May the Lord Take a Liken To You , North By South Theatre Los Angeles, Glendale, CA

A mining accident: a methane buildup (the monitors had been turned off), a spark (an unfixed problem) and an explosion (29 men dead, 24 bodies recovered). Jeremiah Munsey's May the Lord Take a Liken To You, directed by Julie Ouellette for North By South Theatre Los Angeles, tells the story of the widows of the five men whose bodies and souls remain in the cave. Powerful and poignant, acted like uncoiling springs, the production deals with matters spiritual in complex, ambiguous ways. It poses a very interesting dilemma, described by lyrics to a Dire Straits song, "Two men say they're Jesus one of them must be wrong."

The widows, Sarah (Sarah French), Florence (Chera Holland), Lorna (Marissa Hampton), Letha (Megan Combes) and Cat (Nicole J. Adelman) stage an Occupy protest in an abandoned coalmine in Randolph County, West Virginia, the site of the disaster. Cat has had a vivid dream about the souls of the men that remain trapped in the cave. A natural leader, she's inadvertently charismatic, in a flannel shirt and work boots way. She demands a face-to-face apology from the mine's owner, McElroy (Guy Mack). He won't comply. Legions of trigger-happy company stooges and police officers mount outside the cave. The resolution is not pretty, and it's certainly not clear-cut. And we're left wondering, which is the aggrieved party?

Adelman's Cat is a catalyst, the sort of spark that caused the tragedy in the first place. It can be argued that her spark caused the second tragedy as well. She emits conviction, first, in her voice and stature, and later, when she finally meets McElroy, in her trembly courage. It's clear that she hadn't fully thought through what she would do when she met her foe. And she's no saint, either. She broke into his office and stole a gun. More significant, she stole something of great personal value, a symbol from when, decades before, he had a near-death experience, the survival from which made him think he was no mere mortal.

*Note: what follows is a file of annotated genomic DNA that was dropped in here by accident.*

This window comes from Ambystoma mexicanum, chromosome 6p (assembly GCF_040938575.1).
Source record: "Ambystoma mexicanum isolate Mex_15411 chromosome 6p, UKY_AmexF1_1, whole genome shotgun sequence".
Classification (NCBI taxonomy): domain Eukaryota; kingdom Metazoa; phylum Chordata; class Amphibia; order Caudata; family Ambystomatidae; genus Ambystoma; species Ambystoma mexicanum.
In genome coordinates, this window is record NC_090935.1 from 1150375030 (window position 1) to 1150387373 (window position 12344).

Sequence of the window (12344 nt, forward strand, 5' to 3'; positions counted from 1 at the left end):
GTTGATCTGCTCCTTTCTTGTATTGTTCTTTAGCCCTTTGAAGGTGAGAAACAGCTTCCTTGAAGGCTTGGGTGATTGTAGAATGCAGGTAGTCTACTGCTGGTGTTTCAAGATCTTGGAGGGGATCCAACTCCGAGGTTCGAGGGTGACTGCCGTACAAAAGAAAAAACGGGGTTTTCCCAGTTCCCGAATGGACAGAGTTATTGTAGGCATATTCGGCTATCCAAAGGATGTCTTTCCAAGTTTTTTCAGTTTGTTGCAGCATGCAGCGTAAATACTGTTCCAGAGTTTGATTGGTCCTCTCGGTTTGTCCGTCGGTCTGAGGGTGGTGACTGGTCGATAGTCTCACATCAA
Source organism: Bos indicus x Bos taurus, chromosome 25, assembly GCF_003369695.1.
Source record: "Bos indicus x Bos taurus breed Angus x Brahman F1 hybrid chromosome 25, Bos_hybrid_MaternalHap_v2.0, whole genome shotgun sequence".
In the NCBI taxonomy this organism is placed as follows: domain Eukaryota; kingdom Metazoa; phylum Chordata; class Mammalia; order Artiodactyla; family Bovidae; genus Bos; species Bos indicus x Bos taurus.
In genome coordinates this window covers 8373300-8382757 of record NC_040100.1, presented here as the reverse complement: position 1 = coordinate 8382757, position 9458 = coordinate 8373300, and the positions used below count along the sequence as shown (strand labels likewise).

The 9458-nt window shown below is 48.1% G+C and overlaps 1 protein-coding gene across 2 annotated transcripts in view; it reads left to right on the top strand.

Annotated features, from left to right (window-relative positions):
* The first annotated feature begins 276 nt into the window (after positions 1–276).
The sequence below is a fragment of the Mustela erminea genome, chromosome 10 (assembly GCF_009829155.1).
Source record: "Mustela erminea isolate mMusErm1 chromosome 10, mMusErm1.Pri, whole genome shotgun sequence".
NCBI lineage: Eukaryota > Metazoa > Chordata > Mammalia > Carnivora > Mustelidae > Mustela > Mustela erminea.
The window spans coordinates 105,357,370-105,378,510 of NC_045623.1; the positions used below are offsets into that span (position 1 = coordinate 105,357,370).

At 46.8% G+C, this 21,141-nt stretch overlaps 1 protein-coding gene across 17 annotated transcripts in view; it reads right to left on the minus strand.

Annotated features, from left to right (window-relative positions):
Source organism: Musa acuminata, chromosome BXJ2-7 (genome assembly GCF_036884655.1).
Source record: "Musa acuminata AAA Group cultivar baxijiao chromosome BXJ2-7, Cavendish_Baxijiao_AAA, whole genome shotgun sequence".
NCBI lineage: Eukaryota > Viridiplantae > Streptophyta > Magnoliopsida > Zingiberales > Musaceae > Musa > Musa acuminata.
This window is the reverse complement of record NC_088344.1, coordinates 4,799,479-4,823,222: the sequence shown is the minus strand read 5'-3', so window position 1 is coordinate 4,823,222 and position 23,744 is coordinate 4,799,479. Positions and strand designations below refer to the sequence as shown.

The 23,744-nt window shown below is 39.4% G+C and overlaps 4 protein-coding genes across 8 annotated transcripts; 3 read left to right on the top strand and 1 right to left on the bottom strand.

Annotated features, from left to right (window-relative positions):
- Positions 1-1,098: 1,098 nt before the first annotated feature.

The set up of the first meeting between Cat and McElroy was stupendous. The fire and brimstone Cat, the meek-but lethal McElroy who, with his black hat, makes you think of "Breaking Bad's" Walter White and, with his quiet ways, of the show's Gus Fring. It's clear they both operated from the sort of inspiration that would mean that there could be no winners. And there weren't, no way, no how.

May the Lord Take a Liken To You describes a story of martyrs to causes, of following leaders because they're charismatic but whose motives, upon closer inspection, are not pristine. You feel for the women throughout the course of the production. As the story progresses, though, you realize that Cat's doing this for reasons far beyond the simple though tragic loss of a husband. This is confirmed when she gets her face-to-face and still refuses to back down. Adelman nails this ambiguity. We feel sorry for her, we admire her, and then we wonder whether she's really got the interests of her co-widows (and the souls of their husbands) at heart. By the end, in the dramatic flameout, we don't know what to think.

Similarly with Mack's McElroy. We despise him as we would a melodrama villain. He's greedy, he's a megalomaniac, and, quoting Joseph Kennedy, he believes that only the strong (read: survivors) should rule the world. As we reassess Cat, so too do we reassess McElroy. He also had a defining experience, years before, one that turned him from a regular guy, a local boy made good, into a Machiavellian monster. By the end, we don't know who to trust, whom to root for. At that point, though, it doesn't matter.


The final performance is tonight, Saturday, 8pm, October 12th. Tickets are $10. The Theatre is located at the Parish Church of St. Mark, 1020 N. Brand Boulevard, Glendale, CA 91202. For more information on North by South Theatre, visit